Few things strike fear in the hearts of men and women more than the IRS. It seems that, throughout the nation, they’re one of the most powerful entities in existence.
It was Benjamin Franklin who was quoted as saying, “Nothing is certain except death and taxes.” He wasn’t kidding! For one reason or another, if someone fails to pay a tax debt, IRS tax liens can be enforced. This means that, against your property, the government has legal claim. Including financial assets, personal property, and real estate, the government’s interest in all your property is protected by the lien.
The following will be an examination of IRS tax liens, their impact, and how to get rid of them.
IRS Tax Liens – How Did This Happen?
After the following, a federal tax lien would exist…
- By the date they are due, you refuse or neglect to fully pay your taxes due.
- Explaining how much you owe, the IRS sends you a bill.
- Your balance due is entered into “the books” and your liability assessed.
The Notice of Federal Tax Lien – a public document – is filed by the IRS. This is the government alerting creditors that they have a legal right to your property.
How are You Affected by a Lien?
An IRS federal tax lien can affect you in any number of ways, including the following:
- Bankruptcy – If you file for bankruptcy, even after the bankruptcy, your lien, Notice of Federal Tax Lien, and tax debt may continue.
- Business – Including accounts receivable, the lien attaches to all rights to business property and all general business property.
- Credit – Your ability to get credit may be limited once the Notice of Federal Tax Lien is filed by the IRS.
- Assets – During the duration of the lien, it attaches to all your assets including vehicles, securities, and property – and to future assets acquired during that time.
Avoiding a Lien in the First Place
Shortly, you’ll see what you can do to get rid of a lien. Of course, avoiding the lien altogether would be preferable. If, in a timely manner and in full, you file and pay all your taxes, you can avoid a federal tax lien.
If you get letters from the IRS because you weren’t able to file and/or pay on time, this correspondence should not be ignored. If the full amount you owe can’t be paid on time, to help you settle your tax debt, payment options are available that stretch out over a specified period of time.
Levies and Liens – They Are Not the Same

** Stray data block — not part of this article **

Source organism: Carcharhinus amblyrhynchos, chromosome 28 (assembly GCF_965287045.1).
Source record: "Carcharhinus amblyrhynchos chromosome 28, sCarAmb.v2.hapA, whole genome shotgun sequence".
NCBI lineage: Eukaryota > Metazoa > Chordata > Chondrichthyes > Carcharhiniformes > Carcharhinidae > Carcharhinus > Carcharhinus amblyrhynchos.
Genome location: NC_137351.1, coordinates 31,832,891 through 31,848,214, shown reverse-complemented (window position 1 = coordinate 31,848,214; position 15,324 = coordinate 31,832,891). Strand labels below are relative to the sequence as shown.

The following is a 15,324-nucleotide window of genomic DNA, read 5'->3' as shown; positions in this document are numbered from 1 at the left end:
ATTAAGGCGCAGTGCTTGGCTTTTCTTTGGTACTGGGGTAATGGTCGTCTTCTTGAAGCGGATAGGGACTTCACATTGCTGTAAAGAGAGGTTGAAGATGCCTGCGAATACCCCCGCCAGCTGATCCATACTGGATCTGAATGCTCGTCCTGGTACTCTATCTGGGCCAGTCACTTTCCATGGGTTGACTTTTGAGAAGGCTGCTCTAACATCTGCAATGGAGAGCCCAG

You may have heard of a levy, versus a lien. When you don’t pay your tax debts, the government secures interest in your property courtesy of a lien.
To pay your tax debts, on the other hand, a levy literally takes your property. If, to settle your tax debt, you don’t make arrangements or pay, any type of personal or real property that you have interest in or own can be levied, seized, and sold by the IRS.
Now for the big question…
How Can You Eliminate a Lien?
Naturally, the preferable method of ridding yourself of a federal tax lien is to pay your tax debt. Within 30 days after your tax debt has been paid off, the IRS releases your lien. However, several options for reducing lien impact exist when conditions are in the best interest of both the taxpayer and the government.
- Subordination – A lien is not removed by subordination. Rather, other creditors are allowed to move ahead of the IRS. This means that you may still be able to get a mortgage or a loan. Eligibility must be determined.
- Discharge of property – From a specific property, a lien is removed by a “discharge”. Eligibility is determined by a number of IRC provisions (Internal Revenue Code).
Here’s another way you may be able to get rid of a tax lien.
The Public Notice of Federal Tax Lien is removed by a withdrawal. It assures that, with other creditors, the IRS is not competing for your property. The amount owed is still your responsibility, however. You remain liable for it.
The Commissioner’s 2011 Fresh Start Initiative provided two additional withdrawal options…
The withdrawal of your Notice of Federal Tax Lien may be allowed by this option after release of the lien. What determines your eligibility? Your lien would need to be released because your tax liability was satisfied and:
- For the past three years in filing, you are in compliance – all business returns, individual returns, and information returns;
- On your federal tax deposits and estimated tax payments (as applicable), you are current.
Withdrawal of your Notice of Federal Tax Lien may be allowed by Option Two if you have converted – or entered in – your regular installment agreement to a Direct Debit Installment Agreement. What’s included in general eligibility?